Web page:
Although Motown records and the artists signed to it were doing exceptionally well in the charts and were making progress in raising the profile of black artists and their work, however America was still a powder keg of racial tension and civil rights protests.

One of the occasions where the racial segregation was quite obvious was when Mary Wells, from The Supremes, was on tour in New Orleans. ‘She thought that people in the city hall were staring at her because she was Motown superstar Mary Wells. Suddenly it dawned on her that they were staring because she'd just sipped water from a 'whites only' drinking fountain.’ This shows that many people still had issues with the colour of people’s skin and it still made black people feel less important further fuelling the civil rights movement.

In 1962 on the same tour, there was an increase in racial tensions and violence towards the civil rights movement. ‘When Motown artists went to the South, they and their bus, which resembled a Freedom Riders bus, were frequently harassed and attacked. In Birmingham, Alabama, for example, their bus was shot at by angry white supremacists.’ Many of the artists weren’t used to this type of hatred and were shocked at how horrific the racism in America had become. As a result of what they had seen on tour, many artists pleaded to Berry Gordy Jr to let them sing about these issues in their music. Despite his initially reluctance he eventually agreed to let them highlight this issue through their music.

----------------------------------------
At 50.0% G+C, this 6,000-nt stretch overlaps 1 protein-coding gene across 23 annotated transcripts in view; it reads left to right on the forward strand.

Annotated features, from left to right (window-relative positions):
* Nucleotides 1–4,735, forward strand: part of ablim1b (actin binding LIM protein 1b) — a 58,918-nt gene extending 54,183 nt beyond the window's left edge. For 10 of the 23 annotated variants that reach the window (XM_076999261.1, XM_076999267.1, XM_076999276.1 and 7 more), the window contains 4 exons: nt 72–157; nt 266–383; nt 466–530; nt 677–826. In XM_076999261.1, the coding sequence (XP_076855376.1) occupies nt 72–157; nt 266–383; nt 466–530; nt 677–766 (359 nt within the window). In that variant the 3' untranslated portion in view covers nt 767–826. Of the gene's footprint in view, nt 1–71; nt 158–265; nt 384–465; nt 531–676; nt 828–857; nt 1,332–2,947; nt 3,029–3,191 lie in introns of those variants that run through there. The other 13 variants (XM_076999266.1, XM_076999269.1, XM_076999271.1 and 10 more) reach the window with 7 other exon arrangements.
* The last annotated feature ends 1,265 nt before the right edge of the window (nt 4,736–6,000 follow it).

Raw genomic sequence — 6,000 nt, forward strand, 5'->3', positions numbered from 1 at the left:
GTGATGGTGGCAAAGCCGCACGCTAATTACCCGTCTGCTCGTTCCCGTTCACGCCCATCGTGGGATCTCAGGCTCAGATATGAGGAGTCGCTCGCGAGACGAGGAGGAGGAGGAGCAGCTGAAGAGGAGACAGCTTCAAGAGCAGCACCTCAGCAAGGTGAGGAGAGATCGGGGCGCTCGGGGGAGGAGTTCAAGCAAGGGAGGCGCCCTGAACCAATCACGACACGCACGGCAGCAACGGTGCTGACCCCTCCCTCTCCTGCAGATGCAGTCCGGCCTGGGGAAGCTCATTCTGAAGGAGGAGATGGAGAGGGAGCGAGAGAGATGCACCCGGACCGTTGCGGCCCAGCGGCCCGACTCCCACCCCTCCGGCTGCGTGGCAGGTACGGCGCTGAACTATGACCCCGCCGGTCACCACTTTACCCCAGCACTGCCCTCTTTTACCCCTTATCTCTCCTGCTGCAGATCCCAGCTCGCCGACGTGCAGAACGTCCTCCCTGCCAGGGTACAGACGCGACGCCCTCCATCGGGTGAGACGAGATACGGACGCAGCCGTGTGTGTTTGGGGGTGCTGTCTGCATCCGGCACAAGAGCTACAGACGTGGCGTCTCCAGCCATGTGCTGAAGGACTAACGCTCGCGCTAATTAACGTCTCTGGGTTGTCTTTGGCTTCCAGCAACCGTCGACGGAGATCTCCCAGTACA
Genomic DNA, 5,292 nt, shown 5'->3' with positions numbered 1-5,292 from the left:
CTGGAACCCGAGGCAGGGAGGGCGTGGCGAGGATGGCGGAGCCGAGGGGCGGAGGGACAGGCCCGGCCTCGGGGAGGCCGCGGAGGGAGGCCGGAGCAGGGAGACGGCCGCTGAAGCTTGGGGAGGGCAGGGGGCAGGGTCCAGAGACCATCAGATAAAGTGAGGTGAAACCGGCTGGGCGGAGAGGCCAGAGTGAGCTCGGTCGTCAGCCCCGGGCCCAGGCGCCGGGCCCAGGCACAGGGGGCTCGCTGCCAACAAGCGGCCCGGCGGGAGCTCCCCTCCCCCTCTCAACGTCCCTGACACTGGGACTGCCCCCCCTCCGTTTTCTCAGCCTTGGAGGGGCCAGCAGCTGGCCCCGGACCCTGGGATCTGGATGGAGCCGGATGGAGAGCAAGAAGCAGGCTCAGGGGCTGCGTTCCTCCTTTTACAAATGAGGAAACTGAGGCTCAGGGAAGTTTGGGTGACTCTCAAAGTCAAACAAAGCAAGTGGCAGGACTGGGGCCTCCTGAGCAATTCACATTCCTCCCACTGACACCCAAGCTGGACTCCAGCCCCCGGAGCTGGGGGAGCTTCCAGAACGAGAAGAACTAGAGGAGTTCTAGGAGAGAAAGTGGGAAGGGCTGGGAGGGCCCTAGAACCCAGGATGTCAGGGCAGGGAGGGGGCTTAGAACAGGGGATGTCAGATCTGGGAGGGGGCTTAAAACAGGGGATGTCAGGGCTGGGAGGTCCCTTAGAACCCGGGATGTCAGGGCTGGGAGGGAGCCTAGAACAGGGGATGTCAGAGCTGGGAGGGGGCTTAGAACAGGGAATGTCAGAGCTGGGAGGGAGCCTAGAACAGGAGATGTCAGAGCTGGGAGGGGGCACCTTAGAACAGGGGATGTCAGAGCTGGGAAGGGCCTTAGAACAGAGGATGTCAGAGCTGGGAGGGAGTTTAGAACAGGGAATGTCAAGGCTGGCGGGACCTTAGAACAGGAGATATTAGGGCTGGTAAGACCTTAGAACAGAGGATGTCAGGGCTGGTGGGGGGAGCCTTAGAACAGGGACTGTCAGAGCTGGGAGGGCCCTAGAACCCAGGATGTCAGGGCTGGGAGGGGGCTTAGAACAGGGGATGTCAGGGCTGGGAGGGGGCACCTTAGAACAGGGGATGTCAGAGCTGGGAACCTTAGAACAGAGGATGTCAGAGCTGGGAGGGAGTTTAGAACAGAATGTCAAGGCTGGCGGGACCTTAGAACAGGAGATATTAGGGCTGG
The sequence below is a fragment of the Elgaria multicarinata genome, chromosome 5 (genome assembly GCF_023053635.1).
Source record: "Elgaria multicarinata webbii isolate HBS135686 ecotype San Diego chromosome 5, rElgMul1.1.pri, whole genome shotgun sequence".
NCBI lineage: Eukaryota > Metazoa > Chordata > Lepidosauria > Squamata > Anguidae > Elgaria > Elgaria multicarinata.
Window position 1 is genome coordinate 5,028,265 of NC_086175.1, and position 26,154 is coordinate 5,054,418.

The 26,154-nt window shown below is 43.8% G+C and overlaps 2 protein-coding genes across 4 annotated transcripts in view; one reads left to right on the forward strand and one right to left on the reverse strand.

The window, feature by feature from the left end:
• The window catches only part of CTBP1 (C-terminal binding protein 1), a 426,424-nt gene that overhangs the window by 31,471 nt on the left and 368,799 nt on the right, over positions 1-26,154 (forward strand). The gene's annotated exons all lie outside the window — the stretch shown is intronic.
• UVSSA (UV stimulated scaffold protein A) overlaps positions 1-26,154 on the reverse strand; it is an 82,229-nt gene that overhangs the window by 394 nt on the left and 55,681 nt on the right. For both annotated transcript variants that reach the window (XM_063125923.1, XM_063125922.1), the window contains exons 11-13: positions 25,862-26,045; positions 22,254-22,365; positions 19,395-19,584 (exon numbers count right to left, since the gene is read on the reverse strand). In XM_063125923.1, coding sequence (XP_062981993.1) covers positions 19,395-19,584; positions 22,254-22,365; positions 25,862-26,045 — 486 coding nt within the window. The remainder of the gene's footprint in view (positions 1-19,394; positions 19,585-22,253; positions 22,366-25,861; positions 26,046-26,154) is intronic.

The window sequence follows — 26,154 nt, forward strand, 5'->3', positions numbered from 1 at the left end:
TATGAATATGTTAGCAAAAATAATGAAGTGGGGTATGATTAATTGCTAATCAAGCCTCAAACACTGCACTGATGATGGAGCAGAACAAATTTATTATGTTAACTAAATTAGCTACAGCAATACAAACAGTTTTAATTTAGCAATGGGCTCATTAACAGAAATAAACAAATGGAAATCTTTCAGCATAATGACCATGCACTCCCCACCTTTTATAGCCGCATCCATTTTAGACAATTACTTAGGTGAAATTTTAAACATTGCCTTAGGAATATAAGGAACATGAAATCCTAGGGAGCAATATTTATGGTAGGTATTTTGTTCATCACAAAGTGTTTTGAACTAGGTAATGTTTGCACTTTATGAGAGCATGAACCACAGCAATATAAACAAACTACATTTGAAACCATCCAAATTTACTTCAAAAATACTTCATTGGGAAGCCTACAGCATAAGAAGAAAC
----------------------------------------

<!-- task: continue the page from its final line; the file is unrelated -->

At the end of the 1950s in America there was virtually no representation of Black artists on mainstream radio and television. By the end of the 1960s there was a multitude of successful Black artists who were not only successful in America, but worldwide. The ability of black artists to reach mainstream America became an important factor in encouraging those involved in the civil rights movement to keep pushing for change, even to this day.


  1. Perry, Vincent. ‘Unsung Heroes: Recreating the Ensemble Dynamic of Motown’s Funk Brothers.’ In Popular Music, Stars and Stardom, edited by Loy Stephen, Rickwood Julie, and Bennet Samantha, 95-114. Australia: ANU Press, 2018. Accessed October 15, 2020.
  2. McCarthy, Marie. ‘The Young Musicians of Motown: A Success Story of Urban Music Education.’ Music Educators Journal 99, no. 3 (2013): 35-42. Accessed October 15, 2020.
  3. Fitzgerald, Jon. ‘Motown Crossover Hits 1963-1966 and the Creative Process.’ Popular Music 14, no. 1 (1995): 1-11. Accessed October 15, 2020.
  4. Keizer, Garret. ‘Love Is Here and Now You're Gone: A Motown Requiem.’ The Virginia Quarterly Review 89, no. 4 (2013): 44-59. Accessed October 15, 2020.
  5. Fleetwood, Nicole R. ‘Giving Face: Diana Ross and the Black Celebrity as Icon.’ In on Racial Icons: Blackness and the Public Imagination, 55-80. Rutgers University Press, 2015. Accessed October 15, 2020.